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Food Safety

Setting World Standards in Food Safety

The Australian horticulture industry is diverse, both geographically and in the products it grows. Australia includes most climatic zones, from cool temperate to hot tropical. As a consequence, Australia grows a full range of horticultural food and amenity crops across the large continent. Because of its relative isolation, Australia is free of many pests and diseases of international biosecurity significance. 

 

 

Regulations and Quality Assurance

Food safety in Australia is governed by the Australian Food Standards Code, part of the Australian Government’s Health portfolio.

Horticultural producers and packers have a range of options when it comes to choosing a quality assurance (QA) system for their businesses.

Businesses can choose a system that best suits their requirements. Acceptable systems include Codex HACCP, the SQF Code, Freshcare, GlobalG.A.P. and Woolworths Quality Assurance Standard (WQA). Most of these systems are, or are in the process of being, recognised as equivalent to the Global Food Safety Initiative, the international best practice benchmark for food safety.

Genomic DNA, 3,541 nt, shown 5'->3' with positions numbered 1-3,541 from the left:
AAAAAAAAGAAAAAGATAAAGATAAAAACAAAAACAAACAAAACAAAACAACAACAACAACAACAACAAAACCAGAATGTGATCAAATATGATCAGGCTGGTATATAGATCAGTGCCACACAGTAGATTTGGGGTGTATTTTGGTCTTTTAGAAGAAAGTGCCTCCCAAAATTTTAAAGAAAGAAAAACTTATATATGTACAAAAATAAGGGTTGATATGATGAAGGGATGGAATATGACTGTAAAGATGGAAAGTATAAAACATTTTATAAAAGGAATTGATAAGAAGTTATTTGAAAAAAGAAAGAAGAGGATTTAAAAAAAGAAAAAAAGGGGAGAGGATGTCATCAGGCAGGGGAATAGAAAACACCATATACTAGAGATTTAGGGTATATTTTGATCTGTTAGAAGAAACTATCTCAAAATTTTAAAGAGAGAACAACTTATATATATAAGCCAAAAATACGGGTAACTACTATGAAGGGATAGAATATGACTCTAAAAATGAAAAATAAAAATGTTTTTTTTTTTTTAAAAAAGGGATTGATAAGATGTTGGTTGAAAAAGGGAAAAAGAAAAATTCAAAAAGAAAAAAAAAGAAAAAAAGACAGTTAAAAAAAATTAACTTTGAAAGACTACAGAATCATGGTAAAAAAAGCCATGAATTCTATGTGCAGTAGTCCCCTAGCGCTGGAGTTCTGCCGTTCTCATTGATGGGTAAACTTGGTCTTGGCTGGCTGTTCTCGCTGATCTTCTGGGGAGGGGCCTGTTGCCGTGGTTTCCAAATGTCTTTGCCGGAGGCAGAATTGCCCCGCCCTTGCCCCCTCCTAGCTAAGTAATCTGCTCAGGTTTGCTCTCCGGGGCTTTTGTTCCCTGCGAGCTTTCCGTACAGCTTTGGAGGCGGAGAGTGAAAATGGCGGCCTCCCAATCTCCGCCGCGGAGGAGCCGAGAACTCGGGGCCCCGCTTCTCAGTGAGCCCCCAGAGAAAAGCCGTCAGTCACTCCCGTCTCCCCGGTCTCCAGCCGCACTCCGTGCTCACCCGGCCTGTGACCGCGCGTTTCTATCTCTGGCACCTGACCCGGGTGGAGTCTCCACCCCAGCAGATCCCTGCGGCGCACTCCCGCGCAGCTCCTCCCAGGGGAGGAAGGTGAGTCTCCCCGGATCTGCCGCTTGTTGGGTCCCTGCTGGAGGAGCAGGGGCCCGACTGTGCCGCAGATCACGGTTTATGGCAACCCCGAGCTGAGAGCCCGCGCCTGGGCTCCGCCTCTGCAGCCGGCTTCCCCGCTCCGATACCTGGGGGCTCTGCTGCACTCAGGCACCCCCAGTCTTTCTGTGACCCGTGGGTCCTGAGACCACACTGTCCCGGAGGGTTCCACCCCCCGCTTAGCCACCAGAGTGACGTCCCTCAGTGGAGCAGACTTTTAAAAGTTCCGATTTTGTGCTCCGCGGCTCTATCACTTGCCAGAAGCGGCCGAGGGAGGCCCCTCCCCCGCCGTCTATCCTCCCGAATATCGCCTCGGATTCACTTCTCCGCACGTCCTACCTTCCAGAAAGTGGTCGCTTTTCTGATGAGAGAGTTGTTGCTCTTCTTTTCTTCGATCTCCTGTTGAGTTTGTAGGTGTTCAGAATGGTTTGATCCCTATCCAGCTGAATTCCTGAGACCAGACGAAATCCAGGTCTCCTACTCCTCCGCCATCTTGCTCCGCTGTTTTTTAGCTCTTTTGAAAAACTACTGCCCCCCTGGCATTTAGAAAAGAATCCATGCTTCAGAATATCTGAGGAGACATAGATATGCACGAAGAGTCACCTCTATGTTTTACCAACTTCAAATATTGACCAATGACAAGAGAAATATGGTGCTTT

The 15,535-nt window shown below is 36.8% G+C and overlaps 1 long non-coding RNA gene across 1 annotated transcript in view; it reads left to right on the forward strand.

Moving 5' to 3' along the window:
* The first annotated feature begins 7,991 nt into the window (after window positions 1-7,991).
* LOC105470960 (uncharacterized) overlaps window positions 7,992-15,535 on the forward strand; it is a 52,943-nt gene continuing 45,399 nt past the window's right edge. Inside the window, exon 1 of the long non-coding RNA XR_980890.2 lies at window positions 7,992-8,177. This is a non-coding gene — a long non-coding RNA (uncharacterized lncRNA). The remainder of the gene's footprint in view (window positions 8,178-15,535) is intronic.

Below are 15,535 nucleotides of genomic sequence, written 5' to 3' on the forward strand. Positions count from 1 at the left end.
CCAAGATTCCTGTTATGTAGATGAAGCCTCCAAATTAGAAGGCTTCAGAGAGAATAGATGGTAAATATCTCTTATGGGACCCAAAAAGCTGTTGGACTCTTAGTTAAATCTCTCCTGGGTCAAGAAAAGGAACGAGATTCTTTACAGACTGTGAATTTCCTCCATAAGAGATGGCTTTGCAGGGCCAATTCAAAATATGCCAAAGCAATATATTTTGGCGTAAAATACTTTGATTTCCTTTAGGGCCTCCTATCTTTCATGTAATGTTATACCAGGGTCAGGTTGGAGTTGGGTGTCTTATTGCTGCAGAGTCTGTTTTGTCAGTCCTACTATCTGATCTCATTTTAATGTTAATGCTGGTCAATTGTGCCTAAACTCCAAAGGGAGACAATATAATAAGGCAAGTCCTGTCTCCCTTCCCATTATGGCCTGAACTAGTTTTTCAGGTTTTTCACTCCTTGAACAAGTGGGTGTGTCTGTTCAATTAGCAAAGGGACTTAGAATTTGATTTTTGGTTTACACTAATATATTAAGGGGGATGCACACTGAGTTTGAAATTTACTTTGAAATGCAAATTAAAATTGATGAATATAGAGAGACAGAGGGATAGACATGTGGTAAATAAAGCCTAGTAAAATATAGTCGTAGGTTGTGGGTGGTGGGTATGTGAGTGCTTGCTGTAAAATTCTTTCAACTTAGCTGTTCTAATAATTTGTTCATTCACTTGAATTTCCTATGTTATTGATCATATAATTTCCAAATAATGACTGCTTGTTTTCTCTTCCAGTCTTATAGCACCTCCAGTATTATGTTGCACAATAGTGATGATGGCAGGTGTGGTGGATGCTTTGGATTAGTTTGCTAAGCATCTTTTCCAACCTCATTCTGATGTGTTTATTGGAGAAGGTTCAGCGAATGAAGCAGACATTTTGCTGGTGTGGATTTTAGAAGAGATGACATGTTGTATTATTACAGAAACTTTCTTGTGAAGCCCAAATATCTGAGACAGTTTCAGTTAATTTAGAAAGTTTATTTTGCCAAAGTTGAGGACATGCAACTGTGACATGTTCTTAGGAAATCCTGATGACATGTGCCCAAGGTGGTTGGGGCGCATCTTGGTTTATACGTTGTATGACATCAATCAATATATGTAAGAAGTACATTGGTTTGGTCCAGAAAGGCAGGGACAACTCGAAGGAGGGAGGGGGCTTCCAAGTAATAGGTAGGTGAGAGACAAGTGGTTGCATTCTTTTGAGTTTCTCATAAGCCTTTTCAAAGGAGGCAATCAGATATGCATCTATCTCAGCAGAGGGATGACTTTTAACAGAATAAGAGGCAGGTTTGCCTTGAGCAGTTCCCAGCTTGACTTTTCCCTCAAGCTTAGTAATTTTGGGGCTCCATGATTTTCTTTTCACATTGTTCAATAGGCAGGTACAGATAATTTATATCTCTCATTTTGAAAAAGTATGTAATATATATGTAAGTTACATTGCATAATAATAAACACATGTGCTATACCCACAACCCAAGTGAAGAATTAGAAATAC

Core food safety elements of such schemes include product identification and traceability, food safety training, chemical management, water quality, equipment and materials, cleaning and pest control, and personal hygiene. 

 

Managing Chemical Residues 

A critical aspect of QA is the on-farm management of horticultural chemicals. Prescriptive QA systems require evidence of training of operators, calibration of application equipment, correct procedures for chemical storage and handling and appropriate disposal of empty containers, and accurate records of chemical applications. Growers and packers have samples of produce tested for chemical residues every year. These test results are observed when the business receives its annual independent food safety audit.

Testing for microbial contaminants is also conducted, particularly for higher risk products.

All non-compliant samples are traced back to their source and corrective actions are implemented to prevent reoccurrence

 

Traceability 

Many Australian horticultural businesses use sophisticated electronic systems for product identification and traceability, usually based on the internationally accepted GS1 numbering and barcode standards. Where necessary, these systems are integrated back into on-farm identification and traceability tools and forward into consignment and invoicing documentation. 

 

How to find out more

Visit austrade.gov.au or contact your local Austrade representative about connecting and partnering with the Australian food industry.


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